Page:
Norway (Day 10, Part 1)

June 27

Tromso

The locals appear to call it “trum-suh.”  I had always called it “trom-soh.”  I will defer.  I had hoped to get a Univesity of Tromso shirt.  But Norwegians are in such good shape I couldn’t find one in size “round” . . . 

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[Sailing, sailing over the bounding main . . . ]

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[Bounding toward Tromso . . . ]

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[We’re in the vicinity . . . ]

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[The Tromsø Bridge is a cantilever road bridge in the city of Tromso which is located in Tromso Municipality in Troms county.  It crosses the Tromsoysundet strait between Tromsdalen on the mainland and the island of Tromsoya.  The 1,036-metre-long (3,399 ft) bridge has 58 spans, of which the longest is 80 metres (260 ft) with a maximum clearance to the sea of 38 metres (125 ft).  Construction began in 1958 and the bridge was opened in 1960.  At the time of its opening, it was the longest bridge in Northern Europe (Wikipedia).]

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[A closer upper of the bridge, the Arctic Cathedral is on the right . . . ]

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[The city . . . ]

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[Looking aft, for no particular reason . . . ]

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[Tromsdalen Church or the Arctic Cathedral is a parish church of the Church of Norway.  It is located in the Tromsdalen valley on the east side of the city of Tromso.  It is the church for the Tromsøysund parish.  The modern concrete and metal church was built in a long church style in 1965 by the architect Jan Inge Hovig.  The church seats about 600 people (Wikipedia).]

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[The sights, if not sounds, of Tromso, commonly called “The Gateway to the Arctic” because of all the polar expeditions that have departed from here, at 70 degrees north latitude, well inside the arctic circle . . . ]

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[An even closer closer upper of the bridge . . . ]

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[Ship window shot of the Arctic Cathedral . . . ]

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[In the atrium, getting ready to go ashore . . . ]

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[Tromsø is a 2,521-square-kilometre (973 sq mi) municipality, the 18th largest by area out of the 422 municipalities in Norway.  Tromsø is the 9th most populous municipality in Norway with a population of 75,638.  The municipality’s population density is 30.6 inhabitants per square kilometre (79/sq mi) and its population has increased by 15.9% over the last decade.  It is the largest urban area in Northern Norway and the third largest north of the Arctic Circle anywhere in the world (following Murmansk and Norilsk).  Most of Tromsø, including the city centre, is located on the island of Tromsoya, 350 kilometres (217 mi) north of the Arctic Circle.  In 2017, the city of Tromso had a population of about 65,000 people spread out over Tromsoya and parts of Kvaloya and the mainland.  Tromsøya is connected to the mainland by the Tromso Bridge and the Tromsoyasund Tunnel, and to the island of Kvaloya by the Sandnessund Bridge.  The municipality is warmer than most other places located on the same latitude, due to the warming effect of the Gulf Stream.  Tromsø is even milder than places much farther south of it elsewhere in the world, such as on the Hudson Bay and in Far East Russia, with the warm-water current allowing for both relatively mild winters and tree growth in spite of its very high latitude.  The city centre of Tromsø contains the highest number of old wooden houses in Northen Norway, the oldest house dating from 1789. The city is a cultural centre for its region, with several festivals taking place in the summer (Wikipedia).]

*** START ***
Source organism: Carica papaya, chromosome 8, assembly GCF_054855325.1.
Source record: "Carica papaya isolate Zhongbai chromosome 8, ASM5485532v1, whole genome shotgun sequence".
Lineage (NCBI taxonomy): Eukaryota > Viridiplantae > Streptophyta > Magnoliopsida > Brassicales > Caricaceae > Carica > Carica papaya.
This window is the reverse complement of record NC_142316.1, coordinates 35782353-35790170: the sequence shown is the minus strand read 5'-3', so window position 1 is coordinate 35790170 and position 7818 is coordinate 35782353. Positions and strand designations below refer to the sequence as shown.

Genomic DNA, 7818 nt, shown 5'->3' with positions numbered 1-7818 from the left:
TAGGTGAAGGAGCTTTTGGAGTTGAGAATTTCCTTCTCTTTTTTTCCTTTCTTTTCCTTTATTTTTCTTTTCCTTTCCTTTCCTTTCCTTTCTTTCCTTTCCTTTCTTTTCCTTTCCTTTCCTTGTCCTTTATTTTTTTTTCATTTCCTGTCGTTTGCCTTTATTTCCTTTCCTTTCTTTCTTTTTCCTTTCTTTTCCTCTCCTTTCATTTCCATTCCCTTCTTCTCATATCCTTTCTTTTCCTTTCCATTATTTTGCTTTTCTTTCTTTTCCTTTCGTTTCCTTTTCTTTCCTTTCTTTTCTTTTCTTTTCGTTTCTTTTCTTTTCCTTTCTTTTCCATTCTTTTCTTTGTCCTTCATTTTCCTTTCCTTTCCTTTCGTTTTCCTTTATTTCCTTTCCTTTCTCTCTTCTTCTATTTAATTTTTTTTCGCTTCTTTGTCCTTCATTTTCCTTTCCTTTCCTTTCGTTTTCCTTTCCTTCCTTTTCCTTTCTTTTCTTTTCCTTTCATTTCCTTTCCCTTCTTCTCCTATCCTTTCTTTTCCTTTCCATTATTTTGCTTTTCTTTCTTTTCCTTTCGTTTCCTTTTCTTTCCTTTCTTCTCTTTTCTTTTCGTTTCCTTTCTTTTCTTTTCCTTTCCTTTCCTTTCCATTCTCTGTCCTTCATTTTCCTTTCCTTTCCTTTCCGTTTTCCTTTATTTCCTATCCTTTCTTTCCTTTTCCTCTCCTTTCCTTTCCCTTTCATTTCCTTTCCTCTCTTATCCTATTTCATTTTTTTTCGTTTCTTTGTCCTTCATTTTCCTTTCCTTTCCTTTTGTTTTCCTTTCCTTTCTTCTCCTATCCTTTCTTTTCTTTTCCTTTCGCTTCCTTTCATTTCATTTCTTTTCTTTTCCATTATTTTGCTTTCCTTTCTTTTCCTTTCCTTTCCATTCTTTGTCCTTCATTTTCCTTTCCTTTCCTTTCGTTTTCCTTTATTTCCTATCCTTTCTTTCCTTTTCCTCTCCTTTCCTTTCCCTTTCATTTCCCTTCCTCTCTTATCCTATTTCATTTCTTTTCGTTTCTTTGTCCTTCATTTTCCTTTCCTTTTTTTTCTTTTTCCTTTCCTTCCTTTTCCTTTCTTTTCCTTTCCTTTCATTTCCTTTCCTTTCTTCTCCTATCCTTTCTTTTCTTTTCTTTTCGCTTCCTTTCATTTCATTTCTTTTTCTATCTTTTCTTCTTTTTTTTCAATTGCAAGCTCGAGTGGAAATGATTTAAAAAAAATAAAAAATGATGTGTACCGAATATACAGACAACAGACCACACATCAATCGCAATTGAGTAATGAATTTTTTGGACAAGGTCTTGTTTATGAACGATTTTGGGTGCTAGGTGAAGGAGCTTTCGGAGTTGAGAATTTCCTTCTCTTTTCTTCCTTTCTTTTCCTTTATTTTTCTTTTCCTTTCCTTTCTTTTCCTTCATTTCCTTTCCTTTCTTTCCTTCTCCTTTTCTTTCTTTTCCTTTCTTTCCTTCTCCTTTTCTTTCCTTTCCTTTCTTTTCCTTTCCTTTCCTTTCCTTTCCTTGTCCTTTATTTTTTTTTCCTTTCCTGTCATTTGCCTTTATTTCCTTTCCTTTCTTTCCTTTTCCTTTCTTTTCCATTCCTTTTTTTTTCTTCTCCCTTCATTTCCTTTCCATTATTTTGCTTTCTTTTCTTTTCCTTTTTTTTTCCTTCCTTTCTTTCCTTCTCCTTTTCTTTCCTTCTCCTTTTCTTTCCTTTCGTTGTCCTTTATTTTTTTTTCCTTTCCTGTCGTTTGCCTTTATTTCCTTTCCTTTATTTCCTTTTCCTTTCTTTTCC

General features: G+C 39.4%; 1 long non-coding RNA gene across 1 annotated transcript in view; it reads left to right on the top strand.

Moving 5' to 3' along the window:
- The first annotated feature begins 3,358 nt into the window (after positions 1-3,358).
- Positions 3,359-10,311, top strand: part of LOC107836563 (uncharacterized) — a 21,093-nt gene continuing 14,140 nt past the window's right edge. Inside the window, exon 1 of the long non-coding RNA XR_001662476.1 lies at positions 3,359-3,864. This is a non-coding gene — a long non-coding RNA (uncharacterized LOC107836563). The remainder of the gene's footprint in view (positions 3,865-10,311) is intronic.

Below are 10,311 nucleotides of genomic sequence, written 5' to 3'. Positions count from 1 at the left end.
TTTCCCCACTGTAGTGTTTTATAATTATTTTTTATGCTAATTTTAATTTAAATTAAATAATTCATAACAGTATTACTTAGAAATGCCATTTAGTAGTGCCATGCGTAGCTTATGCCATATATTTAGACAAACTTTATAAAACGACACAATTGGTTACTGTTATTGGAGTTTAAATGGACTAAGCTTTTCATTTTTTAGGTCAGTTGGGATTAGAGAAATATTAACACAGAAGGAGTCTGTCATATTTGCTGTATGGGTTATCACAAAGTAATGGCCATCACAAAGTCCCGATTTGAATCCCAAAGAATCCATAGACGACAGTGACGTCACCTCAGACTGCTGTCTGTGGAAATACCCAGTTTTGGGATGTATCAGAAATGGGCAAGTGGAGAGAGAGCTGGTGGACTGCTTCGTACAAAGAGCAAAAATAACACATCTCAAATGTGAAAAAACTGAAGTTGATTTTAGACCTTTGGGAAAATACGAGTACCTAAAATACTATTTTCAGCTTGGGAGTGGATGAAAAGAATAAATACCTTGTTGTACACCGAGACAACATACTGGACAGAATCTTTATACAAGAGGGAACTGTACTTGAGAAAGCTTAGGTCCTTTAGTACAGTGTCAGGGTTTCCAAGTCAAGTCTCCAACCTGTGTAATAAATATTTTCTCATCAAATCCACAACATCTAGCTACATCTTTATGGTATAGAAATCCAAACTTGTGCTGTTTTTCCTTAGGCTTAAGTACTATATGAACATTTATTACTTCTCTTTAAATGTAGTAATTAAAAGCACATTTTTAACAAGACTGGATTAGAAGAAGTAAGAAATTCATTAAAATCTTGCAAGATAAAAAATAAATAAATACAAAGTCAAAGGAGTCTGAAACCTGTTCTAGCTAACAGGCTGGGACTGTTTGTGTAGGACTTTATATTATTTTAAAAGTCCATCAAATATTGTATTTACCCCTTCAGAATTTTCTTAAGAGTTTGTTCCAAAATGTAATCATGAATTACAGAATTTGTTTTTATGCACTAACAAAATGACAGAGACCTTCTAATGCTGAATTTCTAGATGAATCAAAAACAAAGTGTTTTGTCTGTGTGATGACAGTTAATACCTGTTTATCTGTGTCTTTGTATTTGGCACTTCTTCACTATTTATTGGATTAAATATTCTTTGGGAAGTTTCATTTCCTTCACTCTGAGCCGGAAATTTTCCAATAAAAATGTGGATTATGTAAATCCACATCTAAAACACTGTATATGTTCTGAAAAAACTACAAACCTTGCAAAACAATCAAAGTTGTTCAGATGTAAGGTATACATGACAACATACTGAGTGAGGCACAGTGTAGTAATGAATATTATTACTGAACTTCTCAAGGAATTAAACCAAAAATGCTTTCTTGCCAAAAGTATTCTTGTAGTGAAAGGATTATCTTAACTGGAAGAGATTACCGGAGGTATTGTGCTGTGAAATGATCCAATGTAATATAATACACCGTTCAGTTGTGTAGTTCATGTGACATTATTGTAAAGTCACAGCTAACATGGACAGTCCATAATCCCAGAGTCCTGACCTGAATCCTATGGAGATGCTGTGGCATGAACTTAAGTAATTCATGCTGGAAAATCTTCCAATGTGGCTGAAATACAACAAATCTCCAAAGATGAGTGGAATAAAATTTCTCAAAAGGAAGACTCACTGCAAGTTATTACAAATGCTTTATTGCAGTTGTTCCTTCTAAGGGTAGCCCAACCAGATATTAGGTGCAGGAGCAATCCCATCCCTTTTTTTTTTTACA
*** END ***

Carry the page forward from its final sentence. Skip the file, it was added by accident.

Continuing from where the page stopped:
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[Anne is checking with a tour guide as whether she recognizes a picture of a house where Anne’s grandmother once lived.  The photo did not indicate an address . . . ]

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[Oh, I wish I could remember her name.  She is a Viking crew member who always met we passengers outside at every stop to make sure we all got on the right buses.  She was always as happy as her smile indicates (psst, don’t tell our president but as I recall she was from Mexico) . . . ]

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[Adolph Thomsen, on the other hand, was from Norway.  He was a Norwegian composer and musician (born 7-10-1852; died 7-24-19030).  Thomsen lived in Tromso and from 1883 was organist in Tromso Cathedral.  He became acquainted with Edvard Grieg and several of his works are dedicated to Grieg (Wikipedia).]